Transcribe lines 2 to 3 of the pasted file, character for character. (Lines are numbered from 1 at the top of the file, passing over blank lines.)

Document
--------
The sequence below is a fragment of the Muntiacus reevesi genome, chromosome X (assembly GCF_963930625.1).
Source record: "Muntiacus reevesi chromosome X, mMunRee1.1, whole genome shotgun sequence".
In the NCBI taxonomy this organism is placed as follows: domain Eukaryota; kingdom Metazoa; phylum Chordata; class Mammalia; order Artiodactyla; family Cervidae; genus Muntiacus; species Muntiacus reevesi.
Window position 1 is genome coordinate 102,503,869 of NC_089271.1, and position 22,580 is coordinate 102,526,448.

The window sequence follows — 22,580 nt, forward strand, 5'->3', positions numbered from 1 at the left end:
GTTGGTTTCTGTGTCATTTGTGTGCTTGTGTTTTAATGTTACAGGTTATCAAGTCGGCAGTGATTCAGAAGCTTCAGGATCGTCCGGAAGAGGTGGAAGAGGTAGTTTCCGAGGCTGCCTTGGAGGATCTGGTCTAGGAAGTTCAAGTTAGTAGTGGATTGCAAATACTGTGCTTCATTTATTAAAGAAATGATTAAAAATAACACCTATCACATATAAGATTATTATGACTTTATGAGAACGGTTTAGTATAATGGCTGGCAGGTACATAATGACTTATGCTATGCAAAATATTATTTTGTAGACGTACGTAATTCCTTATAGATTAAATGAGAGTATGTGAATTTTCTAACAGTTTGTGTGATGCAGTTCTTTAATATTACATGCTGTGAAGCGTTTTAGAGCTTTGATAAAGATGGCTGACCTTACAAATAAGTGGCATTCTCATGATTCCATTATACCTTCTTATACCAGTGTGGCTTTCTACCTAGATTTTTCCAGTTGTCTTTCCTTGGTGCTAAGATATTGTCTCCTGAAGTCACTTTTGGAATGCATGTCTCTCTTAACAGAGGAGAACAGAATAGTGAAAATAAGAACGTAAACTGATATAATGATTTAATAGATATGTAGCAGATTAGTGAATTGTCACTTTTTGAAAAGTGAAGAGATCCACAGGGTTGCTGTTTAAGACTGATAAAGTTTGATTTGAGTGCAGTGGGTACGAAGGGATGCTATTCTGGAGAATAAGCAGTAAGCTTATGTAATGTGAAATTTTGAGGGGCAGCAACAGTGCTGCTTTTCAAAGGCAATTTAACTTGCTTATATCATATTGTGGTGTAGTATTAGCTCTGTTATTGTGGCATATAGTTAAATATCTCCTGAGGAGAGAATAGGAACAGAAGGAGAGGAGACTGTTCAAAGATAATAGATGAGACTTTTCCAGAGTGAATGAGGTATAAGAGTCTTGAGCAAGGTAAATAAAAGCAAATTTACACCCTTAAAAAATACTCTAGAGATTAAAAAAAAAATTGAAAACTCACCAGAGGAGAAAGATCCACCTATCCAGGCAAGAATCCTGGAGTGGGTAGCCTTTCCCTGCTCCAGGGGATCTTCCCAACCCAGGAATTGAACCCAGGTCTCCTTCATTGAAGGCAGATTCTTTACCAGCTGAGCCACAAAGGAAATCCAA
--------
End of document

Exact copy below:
Source record: "Muntiacus reevesi chromosome X, mMunRee1.1, whole genome shotgun sequence".
In the NCBI taxonomy this organism is placed as follows: domain Eukaryota; kingdom Metazoa; phylum Chordata; class Mammalia; order Artiodactyla; family Cervidae; genus Muntiacus; species Muntiacus reevesi.